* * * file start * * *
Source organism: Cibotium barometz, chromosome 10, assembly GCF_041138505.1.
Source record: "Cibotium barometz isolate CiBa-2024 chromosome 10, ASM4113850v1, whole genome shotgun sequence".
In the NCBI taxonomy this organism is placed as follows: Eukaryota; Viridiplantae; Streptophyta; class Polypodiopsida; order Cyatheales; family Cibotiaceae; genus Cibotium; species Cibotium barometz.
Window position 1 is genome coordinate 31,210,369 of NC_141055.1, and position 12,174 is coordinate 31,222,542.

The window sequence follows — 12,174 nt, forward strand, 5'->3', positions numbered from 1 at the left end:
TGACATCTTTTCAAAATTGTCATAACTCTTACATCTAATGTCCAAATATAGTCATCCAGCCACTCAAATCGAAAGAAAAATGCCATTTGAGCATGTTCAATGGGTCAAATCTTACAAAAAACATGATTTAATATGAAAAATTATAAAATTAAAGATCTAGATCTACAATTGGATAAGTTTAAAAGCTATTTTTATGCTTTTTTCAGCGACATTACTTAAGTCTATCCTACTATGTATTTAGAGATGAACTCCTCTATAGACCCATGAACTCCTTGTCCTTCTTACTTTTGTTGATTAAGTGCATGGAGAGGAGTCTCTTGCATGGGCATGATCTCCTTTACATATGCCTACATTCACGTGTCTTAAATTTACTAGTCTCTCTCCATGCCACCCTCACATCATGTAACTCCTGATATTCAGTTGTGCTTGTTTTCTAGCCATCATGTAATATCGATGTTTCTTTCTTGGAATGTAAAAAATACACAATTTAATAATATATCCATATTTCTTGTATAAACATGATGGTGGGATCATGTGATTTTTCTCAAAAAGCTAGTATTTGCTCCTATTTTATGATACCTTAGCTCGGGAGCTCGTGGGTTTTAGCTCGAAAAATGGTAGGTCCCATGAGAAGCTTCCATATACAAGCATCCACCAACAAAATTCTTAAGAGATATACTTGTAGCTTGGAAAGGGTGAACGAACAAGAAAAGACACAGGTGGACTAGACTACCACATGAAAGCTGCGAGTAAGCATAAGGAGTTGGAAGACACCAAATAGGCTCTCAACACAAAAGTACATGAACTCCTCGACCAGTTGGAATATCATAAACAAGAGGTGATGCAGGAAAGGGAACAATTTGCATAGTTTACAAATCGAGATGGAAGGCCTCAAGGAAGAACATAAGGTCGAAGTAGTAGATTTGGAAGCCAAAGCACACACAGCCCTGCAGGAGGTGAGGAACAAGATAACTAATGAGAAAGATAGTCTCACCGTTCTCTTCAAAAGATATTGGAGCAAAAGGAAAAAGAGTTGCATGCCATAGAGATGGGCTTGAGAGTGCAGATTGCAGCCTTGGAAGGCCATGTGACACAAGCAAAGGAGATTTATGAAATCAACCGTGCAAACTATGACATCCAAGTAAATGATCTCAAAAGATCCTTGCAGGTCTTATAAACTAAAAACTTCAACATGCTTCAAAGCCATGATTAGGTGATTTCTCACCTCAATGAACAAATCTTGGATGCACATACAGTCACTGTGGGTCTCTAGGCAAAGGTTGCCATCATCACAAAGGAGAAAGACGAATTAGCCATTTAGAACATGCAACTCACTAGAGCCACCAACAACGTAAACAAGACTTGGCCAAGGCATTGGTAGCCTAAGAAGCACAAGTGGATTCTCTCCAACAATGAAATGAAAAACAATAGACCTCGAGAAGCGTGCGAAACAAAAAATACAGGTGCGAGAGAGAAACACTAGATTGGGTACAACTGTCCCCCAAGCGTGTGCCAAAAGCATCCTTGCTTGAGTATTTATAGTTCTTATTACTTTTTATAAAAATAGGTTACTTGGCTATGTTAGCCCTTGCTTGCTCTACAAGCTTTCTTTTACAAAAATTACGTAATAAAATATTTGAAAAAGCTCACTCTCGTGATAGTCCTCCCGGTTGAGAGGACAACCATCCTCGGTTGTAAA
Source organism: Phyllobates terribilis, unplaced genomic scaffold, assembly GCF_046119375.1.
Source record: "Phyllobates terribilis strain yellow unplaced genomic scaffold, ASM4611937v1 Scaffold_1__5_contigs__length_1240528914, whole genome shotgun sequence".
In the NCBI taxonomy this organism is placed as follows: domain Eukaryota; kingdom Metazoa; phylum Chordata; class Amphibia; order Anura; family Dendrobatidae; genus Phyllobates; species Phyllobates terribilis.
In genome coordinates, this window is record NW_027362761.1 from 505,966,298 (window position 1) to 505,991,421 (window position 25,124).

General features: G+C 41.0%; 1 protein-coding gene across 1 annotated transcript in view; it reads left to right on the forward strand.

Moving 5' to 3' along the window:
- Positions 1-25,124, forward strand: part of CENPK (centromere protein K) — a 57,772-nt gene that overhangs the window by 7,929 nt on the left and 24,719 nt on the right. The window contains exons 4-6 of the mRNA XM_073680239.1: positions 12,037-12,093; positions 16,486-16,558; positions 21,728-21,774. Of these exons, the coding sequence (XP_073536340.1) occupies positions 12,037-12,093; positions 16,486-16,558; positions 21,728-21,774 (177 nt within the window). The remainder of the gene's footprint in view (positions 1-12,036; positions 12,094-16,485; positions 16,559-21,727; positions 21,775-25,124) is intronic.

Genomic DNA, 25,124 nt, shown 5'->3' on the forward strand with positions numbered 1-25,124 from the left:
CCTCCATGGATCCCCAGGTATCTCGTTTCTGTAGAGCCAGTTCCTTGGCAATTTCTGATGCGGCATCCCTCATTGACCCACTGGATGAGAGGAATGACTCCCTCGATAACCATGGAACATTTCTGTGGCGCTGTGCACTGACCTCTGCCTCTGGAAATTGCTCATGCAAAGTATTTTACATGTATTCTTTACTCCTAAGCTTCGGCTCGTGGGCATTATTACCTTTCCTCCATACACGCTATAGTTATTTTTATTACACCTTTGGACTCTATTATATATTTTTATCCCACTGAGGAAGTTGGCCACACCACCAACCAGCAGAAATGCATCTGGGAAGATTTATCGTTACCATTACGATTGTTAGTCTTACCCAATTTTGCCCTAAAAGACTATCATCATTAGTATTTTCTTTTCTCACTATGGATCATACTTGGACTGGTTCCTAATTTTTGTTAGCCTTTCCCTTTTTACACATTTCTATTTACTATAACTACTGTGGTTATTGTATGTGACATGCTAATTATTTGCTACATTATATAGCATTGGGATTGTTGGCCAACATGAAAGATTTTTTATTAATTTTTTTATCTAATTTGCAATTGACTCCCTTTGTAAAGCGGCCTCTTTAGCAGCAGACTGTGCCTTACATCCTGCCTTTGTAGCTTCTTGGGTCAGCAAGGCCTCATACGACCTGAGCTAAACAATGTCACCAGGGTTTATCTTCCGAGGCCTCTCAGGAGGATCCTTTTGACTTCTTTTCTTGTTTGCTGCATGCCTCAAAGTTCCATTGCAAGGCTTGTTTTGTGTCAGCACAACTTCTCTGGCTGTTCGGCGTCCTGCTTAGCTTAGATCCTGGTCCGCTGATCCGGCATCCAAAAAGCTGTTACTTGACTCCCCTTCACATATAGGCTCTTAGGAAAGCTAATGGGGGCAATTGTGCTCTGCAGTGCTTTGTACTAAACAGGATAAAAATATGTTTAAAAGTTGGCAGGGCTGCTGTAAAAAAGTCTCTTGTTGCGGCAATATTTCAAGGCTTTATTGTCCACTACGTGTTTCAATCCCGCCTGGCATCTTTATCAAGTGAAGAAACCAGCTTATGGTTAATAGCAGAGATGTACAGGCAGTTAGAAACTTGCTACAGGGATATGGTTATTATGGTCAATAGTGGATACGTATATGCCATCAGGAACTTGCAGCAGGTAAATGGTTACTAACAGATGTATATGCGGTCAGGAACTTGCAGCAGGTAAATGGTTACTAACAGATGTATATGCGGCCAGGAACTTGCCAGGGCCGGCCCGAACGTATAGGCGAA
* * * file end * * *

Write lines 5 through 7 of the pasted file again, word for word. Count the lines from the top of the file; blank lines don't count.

The window sequence follows — 12,174 nt, forward strand, 5'->3', positions numbered from 1 at the left end:
TGACATCTTTTCAAAATTGTCATAACTCTTACATCTAATGTCCAAATATAGTCATCCAGCCACTCAAATCGAAAGAAAAATGCCATTTGAGCATGTTCAATGGGTCAAATCTTACAAAAAACATGATTTAATATGAAAAATTATAAAATTAAAGATCTAGATCTACAATTGGATAAGTTTAAAAGCTATTTTTATGCTTTTTTCAGCGACATTACTTAAGTCTATCCTACTATGTATTTAGAGATGAACTCCTCTATAGACCCATGAACTCCTTGTCCTTCTTACTTTTGTTGATTAAGTGCATGGAGAGGAGTCTCTTGCATGGGCATGATCTCCTTTACATATGCCTACATTCACGTGTCTTAAATTTACTAGTCTCTCTCCATGCCACCCTCACATCATGTAACTCCTGATATTCAGTTGTGCTTGTTTTCTAGCCATCATGTAATATCGATGTTTCTTTCTTGGAATGTAAAAAATACACAATTTAATAATATATCCATATTTCTTGTATAAACATGATGGTGGGATCATGTGATTTTTCTCAAAAAGCTAGTATTTGCTCCTATTTTATGATACCTTAGCTCGGGAGCTCGTGGGTTTTAGCTCGAAAAATGGTAGGTCCCATGAGAAGCTTCCATATACAAGCATCCACCAACAAAATTCTTAAGAGATATACTTGTAGCTTGGAAAGGGTGAACGAACAAGAAAAGACACAGGTGGACTAGACTACCACATGAAAGCTGCGAGTAAGCATAAGGAGTTGGAAGACACCAAATAGGCTCTCAACACAAAAGTACATGAACTCCTCGACCAGTTGGAATATCATAAACAAGAGGTGATGCAGGAAAGGGAACAATTTGCATAGTTTACAAATCGAGATGGAAGGCCTCAAGGAAGAACATAAGGTCGAAGTAGTAGATTTGGAAGCCAAAGCACACACAGCCCTGCAGGAGGTGAGGAACAAGATAACTAATGAGAAAGATAGTCTCACCGTTCTCTTCAAAAGATATTGGAGCAAAAGGAAAAAGAGTTGCATGCCATAGAGATGGGCTTGAGAGTGCAGATTGCAGCCTTGGAAGGCCATGTGACACAAGCAAAGGAGATTTATGAAATCAACCGTGCAAACTATGACATCCAAGTAAATGATCTCAAAAGATCCTTGCAGGTCTTATAAACTAAAAACTTCAACATGCTTCAAAGCCATGATTAGGTGATTTCTCACCTCAATGAACAAATCTTGGATGCACATACAGTCACTGTGGGTCTCTAGGCAAAGGTTGCCATCATCACAAAGGAGAAAGACGAATTAGCCATTTAGAACATGCAACTCACTAGAGCCACCAACAACGTAAACAAGACTTGGCCAAGGCATTGGTAGCCTAAGAAGCACAAGTGGATTCTCTCCAACAATGAAATGAAAAACAATAGACCTCGAGAAGCGTGCGAAACAAAAAATACAGGTGCGAGAGAGAAACACTAGATTGGGTACAACTGTCCCCCAAGCGTGTGCCAAAAGCATCCTTGCTTGAGTATTTATAGTTCTTATTACTTTTTATAAAAATAGGTTACTTGGCTATGTTAGCCCTTGCTTGCTCTACAAGCTTTCTTTTACAAAAATTACGTAATAAAATATTTGAAAAAGCTCACTCTCGTGATAGTCCTCCCGGTTGAGAGGACAACCATCCTCGGTTGTAAA
Source organism: Phyllobates terribilis, unplaced genomic scaffold, assembly GCF_046119375.1.